Duchenne muscular dystrophy affects about one of every 3,500 to 5,000 boys born each year in the United States, according to the Centers for Disease Control and Prevention, and the incidence worldwide is likely the same. The disease causes the muscles that control movement to progressively weaken and lose the ability to regenerate, eventually replacing muscle tissue with fat and scar tissue. Because of muscle loss, many patients need a wheelchair by age 12.
In a previous multisite study funded by a $7.5 million NIH grant, UF researchers demonstrated that MRI technology provides a precise, noninvasive measurement of diseased leg muscle tissue in boys with Duchenne. MRI has the potential to offer rapid feedback on the effects of new therapies in clinical trials, allowing scientists to detect muscle changes from therapeutic treatments in as little as a few months, said lead investigator Krista Vandenborne, Ph.D., P.T., a professor and chair of the department of physical therapy in the UF College of Public Health and Health Professions, part of UF Health.
“Rather than waiting a year or two years, we can now assess in a matter of months whether a treatment is working,” she said. “From a drug development standpoint and for helping to move the field forward, MRI has had an enormous impact. I think everyone in the Duchenne community is now convinced of the importance of MRI.”
For the new five-year study, Vandenborne, and Co-Director H. Lee Sweeney, Ph.D., the Thomas H. Maren, M.D., eminent scholar chair in pharmacology and therapeutics in the UF College of Medicine, and other team members — including researchers at The Children’s Hospital of Philadelphia, Oregon Health & Science University and Shriners Hospital for Children – Portland — will continue to follow Duchenne muscular dystrophy progression in the 136 boys who participated in the first imaging project. The researchers also will test the use of MRI for measurements of arm muscles. If measurements in the arm offer the same sensitivity and reliability as tests of leg muscles, they could greatly increase the number of boys with Duchenne who can participate in drug trials, which have been limited to boys who can still walk.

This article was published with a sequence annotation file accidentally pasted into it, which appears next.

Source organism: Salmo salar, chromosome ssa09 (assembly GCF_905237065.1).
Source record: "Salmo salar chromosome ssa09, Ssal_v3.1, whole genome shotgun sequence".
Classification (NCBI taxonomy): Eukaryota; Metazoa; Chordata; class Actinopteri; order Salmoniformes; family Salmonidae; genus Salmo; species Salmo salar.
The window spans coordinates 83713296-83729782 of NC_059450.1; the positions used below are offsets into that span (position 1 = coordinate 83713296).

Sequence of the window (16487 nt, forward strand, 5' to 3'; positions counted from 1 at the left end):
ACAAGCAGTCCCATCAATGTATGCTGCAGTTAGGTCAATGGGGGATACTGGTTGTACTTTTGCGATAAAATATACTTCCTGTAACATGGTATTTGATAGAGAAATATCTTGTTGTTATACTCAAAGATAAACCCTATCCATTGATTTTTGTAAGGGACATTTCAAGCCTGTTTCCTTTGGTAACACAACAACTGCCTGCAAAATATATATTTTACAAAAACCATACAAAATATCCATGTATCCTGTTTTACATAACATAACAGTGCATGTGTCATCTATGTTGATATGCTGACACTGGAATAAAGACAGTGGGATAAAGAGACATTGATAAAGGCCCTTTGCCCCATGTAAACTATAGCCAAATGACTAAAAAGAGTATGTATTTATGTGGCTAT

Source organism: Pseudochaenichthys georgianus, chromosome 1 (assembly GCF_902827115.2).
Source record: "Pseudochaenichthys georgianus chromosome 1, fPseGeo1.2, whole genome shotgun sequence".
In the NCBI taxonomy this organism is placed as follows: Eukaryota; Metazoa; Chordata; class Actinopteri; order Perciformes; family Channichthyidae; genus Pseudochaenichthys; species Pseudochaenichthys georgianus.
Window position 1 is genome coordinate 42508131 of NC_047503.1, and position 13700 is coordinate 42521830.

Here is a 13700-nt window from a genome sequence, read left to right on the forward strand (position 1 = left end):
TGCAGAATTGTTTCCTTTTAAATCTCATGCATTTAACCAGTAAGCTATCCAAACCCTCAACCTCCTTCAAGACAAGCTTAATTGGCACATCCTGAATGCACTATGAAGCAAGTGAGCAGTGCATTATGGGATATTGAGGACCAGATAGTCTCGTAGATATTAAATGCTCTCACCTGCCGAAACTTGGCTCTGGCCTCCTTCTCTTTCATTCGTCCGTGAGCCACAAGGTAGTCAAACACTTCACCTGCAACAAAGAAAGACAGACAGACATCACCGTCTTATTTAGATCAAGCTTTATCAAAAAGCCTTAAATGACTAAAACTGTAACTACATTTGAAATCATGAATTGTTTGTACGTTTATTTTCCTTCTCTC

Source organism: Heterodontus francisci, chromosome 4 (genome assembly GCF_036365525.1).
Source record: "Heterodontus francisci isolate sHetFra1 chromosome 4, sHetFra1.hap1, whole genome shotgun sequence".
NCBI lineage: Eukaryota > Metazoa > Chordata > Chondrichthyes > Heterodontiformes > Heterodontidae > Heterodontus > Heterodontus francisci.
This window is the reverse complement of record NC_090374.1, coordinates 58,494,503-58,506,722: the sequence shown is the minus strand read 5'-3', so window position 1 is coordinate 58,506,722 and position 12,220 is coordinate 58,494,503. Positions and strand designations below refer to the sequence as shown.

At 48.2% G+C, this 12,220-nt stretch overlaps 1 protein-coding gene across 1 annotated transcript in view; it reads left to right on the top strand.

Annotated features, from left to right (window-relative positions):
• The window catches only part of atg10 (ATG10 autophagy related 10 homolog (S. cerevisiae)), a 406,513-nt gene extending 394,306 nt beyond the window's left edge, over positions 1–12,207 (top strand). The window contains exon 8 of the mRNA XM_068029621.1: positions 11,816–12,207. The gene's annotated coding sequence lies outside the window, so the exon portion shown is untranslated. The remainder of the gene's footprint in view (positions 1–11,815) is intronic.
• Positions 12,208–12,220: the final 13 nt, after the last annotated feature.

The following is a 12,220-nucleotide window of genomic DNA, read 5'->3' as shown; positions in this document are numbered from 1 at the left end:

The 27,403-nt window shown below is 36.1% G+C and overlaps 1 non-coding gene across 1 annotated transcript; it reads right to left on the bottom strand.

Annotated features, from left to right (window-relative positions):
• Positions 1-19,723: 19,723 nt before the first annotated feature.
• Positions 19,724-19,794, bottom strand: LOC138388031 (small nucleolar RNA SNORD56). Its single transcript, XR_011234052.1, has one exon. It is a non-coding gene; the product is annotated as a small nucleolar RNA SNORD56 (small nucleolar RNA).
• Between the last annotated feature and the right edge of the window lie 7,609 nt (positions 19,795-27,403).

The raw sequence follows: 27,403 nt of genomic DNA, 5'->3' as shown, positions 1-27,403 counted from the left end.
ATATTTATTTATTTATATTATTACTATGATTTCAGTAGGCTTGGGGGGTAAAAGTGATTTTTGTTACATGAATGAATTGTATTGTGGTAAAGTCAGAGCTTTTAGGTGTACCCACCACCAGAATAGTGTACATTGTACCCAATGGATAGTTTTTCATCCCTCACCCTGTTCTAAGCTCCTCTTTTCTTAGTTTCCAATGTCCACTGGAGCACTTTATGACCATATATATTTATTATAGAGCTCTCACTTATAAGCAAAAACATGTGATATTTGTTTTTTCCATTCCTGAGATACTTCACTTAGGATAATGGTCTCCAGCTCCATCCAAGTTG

“An aim of the study is to develop MRI as a biomarker that can be used in non-ambulatory boys with the goal of expanding studies to be more inclusive,” said longstanding co-investigator Glenn Walter, Ph.D., a professor in the College of Medicine’s department of physiology and functional genomics. “This is obviously important from a clinical trial perspective, but it’s also extremely important from a parent’s perspective. You can imagine how hard it would be if your child is no longer eligible to participate in a clinical trial because he has lost the ability to walk a certain distance. Given the rapid rate of the disease progression, a child might be evaluated for a study today, but in six months may be no longer eligible.”
The new grant also supports the creation of a national tissue and data bank, giving scientists from other U.S. institutions and across the world insight into the disease progression of Duchenne muscular dystrophy. This will continue to facilitate the design of future clinical trials and help scientists pursue other pivotal research questions.
UF Health, which recently received designation as an NIH-supported Senator Paul D. Wellstone Muscular Dystrophy Cooperative Research Center directed by Sweeney, is home to a number of muscle biology and neuromuscular disease investigators who are conducting research across a broad spectrum, from the cellular level to drug development and testing in patients, Vandenborne said.
“Normally it takes many, many years to go from the bench or pre-clinical stage to human trials, but being here and working so closely together gives us the ability to translate research to patients very rapidly,” she said.
The grant is funded by the National Institute of Arthritis and Musculoskeletal and Skin Diseases and the National Institute of Neurological Disorders and Stroke.